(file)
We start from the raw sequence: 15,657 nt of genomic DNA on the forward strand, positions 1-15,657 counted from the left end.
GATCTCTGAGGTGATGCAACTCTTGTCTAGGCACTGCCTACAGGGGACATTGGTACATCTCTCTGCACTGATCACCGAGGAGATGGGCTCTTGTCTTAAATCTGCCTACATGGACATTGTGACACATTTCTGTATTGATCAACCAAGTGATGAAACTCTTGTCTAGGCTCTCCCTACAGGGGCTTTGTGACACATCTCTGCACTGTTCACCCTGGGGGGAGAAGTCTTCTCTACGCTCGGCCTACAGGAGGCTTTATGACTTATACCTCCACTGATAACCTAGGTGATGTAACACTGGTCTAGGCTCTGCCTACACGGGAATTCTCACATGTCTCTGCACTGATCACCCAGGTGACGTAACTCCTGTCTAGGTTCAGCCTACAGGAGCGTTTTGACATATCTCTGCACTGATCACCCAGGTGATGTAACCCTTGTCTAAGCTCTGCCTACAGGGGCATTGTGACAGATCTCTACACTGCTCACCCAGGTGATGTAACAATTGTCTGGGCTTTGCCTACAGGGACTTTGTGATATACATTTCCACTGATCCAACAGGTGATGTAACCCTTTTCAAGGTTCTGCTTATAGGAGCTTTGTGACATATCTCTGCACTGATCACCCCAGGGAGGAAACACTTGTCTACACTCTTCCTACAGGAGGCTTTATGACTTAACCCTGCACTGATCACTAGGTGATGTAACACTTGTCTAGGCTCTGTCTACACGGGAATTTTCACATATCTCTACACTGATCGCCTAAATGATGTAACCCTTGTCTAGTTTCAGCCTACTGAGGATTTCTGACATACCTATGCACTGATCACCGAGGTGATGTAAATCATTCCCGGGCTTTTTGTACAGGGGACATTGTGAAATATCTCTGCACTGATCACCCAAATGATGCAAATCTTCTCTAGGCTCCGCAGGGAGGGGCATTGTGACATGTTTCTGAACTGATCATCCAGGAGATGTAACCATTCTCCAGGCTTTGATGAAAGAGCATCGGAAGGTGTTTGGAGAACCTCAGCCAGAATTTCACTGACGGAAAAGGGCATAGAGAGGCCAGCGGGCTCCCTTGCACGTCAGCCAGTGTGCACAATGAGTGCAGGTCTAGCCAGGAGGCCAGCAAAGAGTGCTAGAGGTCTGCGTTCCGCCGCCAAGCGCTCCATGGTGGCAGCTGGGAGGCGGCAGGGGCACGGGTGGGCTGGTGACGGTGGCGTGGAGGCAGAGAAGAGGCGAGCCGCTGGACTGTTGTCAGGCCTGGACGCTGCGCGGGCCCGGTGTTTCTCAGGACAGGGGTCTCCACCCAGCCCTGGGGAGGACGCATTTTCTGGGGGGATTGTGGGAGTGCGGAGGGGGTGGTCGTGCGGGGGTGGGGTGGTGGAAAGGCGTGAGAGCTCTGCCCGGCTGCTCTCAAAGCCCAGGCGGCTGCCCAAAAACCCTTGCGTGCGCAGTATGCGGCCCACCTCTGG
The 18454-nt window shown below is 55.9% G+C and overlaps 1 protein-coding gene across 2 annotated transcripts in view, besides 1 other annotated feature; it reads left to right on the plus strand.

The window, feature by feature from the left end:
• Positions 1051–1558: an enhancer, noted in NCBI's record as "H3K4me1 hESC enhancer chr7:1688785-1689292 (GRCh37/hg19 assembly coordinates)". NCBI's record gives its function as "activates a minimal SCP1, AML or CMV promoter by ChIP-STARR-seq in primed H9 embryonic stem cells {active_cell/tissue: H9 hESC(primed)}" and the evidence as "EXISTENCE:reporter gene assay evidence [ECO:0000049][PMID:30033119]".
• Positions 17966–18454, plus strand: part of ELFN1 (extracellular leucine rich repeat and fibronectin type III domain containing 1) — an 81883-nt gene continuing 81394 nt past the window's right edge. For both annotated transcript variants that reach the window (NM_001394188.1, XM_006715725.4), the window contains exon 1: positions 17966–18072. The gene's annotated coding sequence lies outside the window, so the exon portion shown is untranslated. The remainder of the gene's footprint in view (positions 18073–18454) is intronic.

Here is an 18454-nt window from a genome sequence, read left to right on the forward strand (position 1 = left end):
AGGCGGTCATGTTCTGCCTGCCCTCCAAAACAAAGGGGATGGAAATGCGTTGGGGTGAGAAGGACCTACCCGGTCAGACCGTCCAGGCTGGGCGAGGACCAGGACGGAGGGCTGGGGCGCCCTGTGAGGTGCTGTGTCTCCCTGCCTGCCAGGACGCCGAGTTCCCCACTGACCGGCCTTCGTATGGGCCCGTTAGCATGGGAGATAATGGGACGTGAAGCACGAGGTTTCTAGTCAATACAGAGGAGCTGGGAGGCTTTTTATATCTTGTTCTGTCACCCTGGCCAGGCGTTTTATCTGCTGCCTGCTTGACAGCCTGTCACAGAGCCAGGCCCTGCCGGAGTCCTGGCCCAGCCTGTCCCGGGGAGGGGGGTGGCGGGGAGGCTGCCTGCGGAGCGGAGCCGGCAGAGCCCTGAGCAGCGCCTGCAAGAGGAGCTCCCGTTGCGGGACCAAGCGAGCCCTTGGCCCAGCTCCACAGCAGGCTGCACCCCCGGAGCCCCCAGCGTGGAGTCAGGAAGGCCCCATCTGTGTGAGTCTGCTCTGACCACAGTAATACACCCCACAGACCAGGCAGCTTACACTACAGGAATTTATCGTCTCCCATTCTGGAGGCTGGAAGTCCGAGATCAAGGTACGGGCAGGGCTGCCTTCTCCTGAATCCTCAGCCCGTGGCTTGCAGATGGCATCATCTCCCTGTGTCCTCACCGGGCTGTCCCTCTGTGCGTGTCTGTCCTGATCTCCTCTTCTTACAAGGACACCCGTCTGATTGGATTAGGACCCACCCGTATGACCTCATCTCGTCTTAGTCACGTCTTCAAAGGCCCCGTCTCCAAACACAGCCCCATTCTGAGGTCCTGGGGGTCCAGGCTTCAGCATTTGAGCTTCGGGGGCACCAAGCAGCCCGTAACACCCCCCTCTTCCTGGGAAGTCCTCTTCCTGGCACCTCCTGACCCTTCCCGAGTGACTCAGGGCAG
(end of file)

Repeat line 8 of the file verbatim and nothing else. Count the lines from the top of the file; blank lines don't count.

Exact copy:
AGGCGGTCATGTTCTGCCTGCCCTCCAAAACAAAGGGGATGGAAATGCGTTGGGGTGAGAAGGACCTACCCGGTCAGACCGTCCAGGCTGGGCGAGGACCAGGACGGAGGGCTGGGGCGCCCTGTGAGGTGCTGTGTCTCCCTGCCTGCCAGGACGCCGAGTTCCCCACTGACCGGCCTTCGTATGGGCCCGTTAGCATGGGAGATAATGGGACGTGAAGCACGAGGTTTCTAGTCAATACAGAGGAGCTGGGAGGCTTTTTATATCTTGTTCTGTCACCCTGGCCAGGCGTTTTATCTGCTGCCTGCTTGACAGCCTGTCACAGAGCCAGGCCCTGCCGGAGTCCTGGCCCAGCCTGTCCCGGGGAGGGGGGTGGCGGGGAGGCTGCCTGCGGAGCGGAGCCGGCAGAGCCCTGAGCAGCGCCTGCAAGAGGAGCTCCCGTTGCGGGACCAAGCGAGCCCTTGGCCCAGCTCCACAGCAGGCTGCACCCCCGGAGCCCCCAGCGTGGAGTCAGGAAGGCCCCATCTGTGTGAGTCTGCTCTGACCACAGTAATACACCCCACAGACCAGGCAGCTTACACTACAGGAATTTATCGTCTCCCATTCTGGAGGCTGGAAGTCCGAGATCAAGGTACGGGCAGGGCTGCCTTCTCCTGAATCCTCAGCCCGTGGCTTGCAGATGGCATCATCTCCCTGTGTCCTCACCGGGCTGTCCCTCTGTGCGTGTCTGTCCTGATCTCCTCTTCTTACAAGGACACCCGTCTGATTGGATTAGGACCCACCCGTATGACCTCATCTCGTCTTAGTCACGTCTTCAAAGGCCCCGTCTCCAAACACAGCCCCATTCTGAGGTCCTGGGGGTCCAGGCTTCAGCATTTGAGCTTCGGGGGCACCAAGCAGCCCGTAACACCCCCCTCTTCCTGGGAAGTCCTCTTCCTGGCACCTCCTGACCCTTCCCGAGTGACTCAGGGCAG